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What are you drinking?


How 'bout the Americano? Replaces the gin in a Negroni with club soda. Essential summertime libation. Presumably an Aperol version would be quite good, too.

I submit, for your consideration, the Gin Greasy. If by “weird” you mean “repellent.”


Unfortunately, I am drinking nothing. On Monday I had my wisdom teeth removed, and although the process went very well and everything is healing rapidly, I have to give it up for a few weeks. This is slowly killing me, or less hyperbolically, is making my evenings quite a bit more bland.

On the upside, the nitrous was fantastic (I was awake but numbed for it, and did not feel a damn thing), but that’s tricky to make a regular evening cocktail.

To be honest, more than anything I’m tired of that last Bohemia mocking me every time I open the fridge.


We had a party for my daughter’s 4th birthday and a lot of the family stayed behind for a BBQ. I therefore have a fridge full of assortments. Nothing very exciting but it means I’ve not struggled for a cold one in these hots days! Bottle of Newcastle Brown went down very well last night - not had one in years!


Coolers full of cold beer are the best part of little kid birthday parties in the summer. Definitely smooths out the post-cupcake cleanup process.


Hello everyone, this is one of my increasingly intermittent visits (VERY busy of late), so it should come as no surprise that I am drinking coffee. But it’s also the hot and sticky summer, so I am having a Dunkin’ Donuts Cold Brew Brown Sugar ICED Coffee. I don’t actually like regular DD coffee that much, but they’re quite convenient on the way in to work (especially since they’re spaced about 5 or 6 yards apart here in New England). Although their Dark Roast is…acceptable, but this Cold Brew stuff is amazing!


Some PG Tips (sp?) at the moment.

Tonight, I’ll be finishing off my Gumption cider.

Just found out our local meadery, which I never can visit for reasons, sells bottles at Trader Joe’s, so we’ll be picking one up to try this weekend. I used to have a friend who brewed his own. I miss mead.

I’ve lately been getting into Madiera. I’m a bit of a history nut, and reading that Thomas Jefferson drank it by the case intrigued me.

I’ll probably pick up a bottle of Laphroaig this weekend. Love that stuff.


If it’s one thing I love it’s boutique artisan producers, because I am a food wanker. Possibly just a wanker in general.

So excited to be heading off on a roadtrip to visit Small Acres cidery in a week or three:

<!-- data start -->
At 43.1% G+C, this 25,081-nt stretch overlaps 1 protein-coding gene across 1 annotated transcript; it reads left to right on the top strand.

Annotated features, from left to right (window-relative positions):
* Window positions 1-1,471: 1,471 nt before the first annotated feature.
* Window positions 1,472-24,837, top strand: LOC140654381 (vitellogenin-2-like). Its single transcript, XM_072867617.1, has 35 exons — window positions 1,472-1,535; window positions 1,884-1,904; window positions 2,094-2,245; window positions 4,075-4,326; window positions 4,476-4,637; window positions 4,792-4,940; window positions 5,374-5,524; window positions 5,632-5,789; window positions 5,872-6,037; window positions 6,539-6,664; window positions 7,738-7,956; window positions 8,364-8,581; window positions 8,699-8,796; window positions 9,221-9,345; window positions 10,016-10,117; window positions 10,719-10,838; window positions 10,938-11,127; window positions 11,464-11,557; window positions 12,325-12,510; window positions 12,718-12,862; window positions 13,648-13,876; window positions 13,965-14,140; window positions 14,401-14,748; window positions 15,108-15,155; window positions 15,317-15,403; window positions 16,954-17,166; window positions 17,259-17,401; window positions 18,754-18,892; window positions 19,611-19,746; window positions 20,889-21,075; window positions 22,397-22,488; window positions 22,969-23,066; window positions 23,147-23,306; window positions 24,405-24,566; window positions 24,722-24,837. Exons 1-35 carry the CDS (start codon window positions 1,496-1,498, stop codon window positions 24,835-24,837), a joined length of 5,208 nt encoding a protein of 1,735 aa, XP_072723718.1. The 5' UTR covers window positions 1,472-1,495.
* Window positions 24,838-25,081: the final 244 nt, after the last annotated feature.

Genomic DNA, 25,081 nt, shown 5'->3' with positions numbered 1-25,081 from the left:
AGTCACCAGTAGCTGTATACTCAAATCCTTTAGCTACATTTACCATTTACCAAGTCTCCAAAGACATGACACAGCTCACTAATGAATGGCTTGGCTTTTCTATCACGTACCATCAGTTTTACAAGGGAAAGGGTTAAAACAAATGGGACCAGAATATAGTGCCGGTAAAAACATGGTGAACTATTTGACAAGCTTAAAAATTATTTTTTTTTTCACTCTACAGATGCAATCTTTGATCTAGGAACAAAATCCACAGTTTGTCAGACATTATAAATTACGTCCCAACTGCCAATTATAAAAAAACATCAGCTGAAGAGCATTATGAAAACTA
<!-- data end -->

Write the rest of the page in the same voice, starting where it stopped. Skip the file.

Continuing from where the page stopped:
@Boydesian Yes. It’s shocking that a place like that can actually produce something worth writing about. It’s like how people don’t believe me when I tell them that our local McDonalds makes a decent iced-tea, and I am a Southern boy, I know good iced-tea.

@pattersonjeffa and @adrian: I’m sorry, I can’t share your pleasure of hard cider if it’s not mixed with a porter or a stout (like a snakebite/diesel, whatever you want to call it), it’s the acidity and the generally high sugar content.

I do like mead, it was the first thing I ever learned to brew myself (it was a disaster, but I got better). My favorite is IQhilika African Chili Mead. Not easy to find, but yummy! It has just barely enough heat to make you want to quench it, and it’s so refreshing when it hits your tongue…well, you get the idea, it sets up a positive feedback loop that may end up needing to call a cab to get home.

That being said, if you can find it, it goes great with things that should be a little spicier on their own (like pizza or take-out Thai), or, and really you have to trust me on this, contrasted with cold fresh stuff, like salads and melons and sashimi.


Being from the west country, I should be all about cider, but I haven’t been able to stand the stuff since I was a teen. Other than the occasional pear cider if it’s got some other fruit in it as well.


I can’t stand sweet cider, it’s got to be the skeezy and dry versions.

Yes rekorderlig cider, I am looking at you. And shuddering. And probably getting diabetes.


@bruitist Oh, lord, that link :rofl: Words cannot describe.

@adrian I like the dry better, as well, the sweet stuff is like asking for heartburn and swollen joints. Leave it for the college kids.

The dryer ciders, though, tend to still be too acidic for me.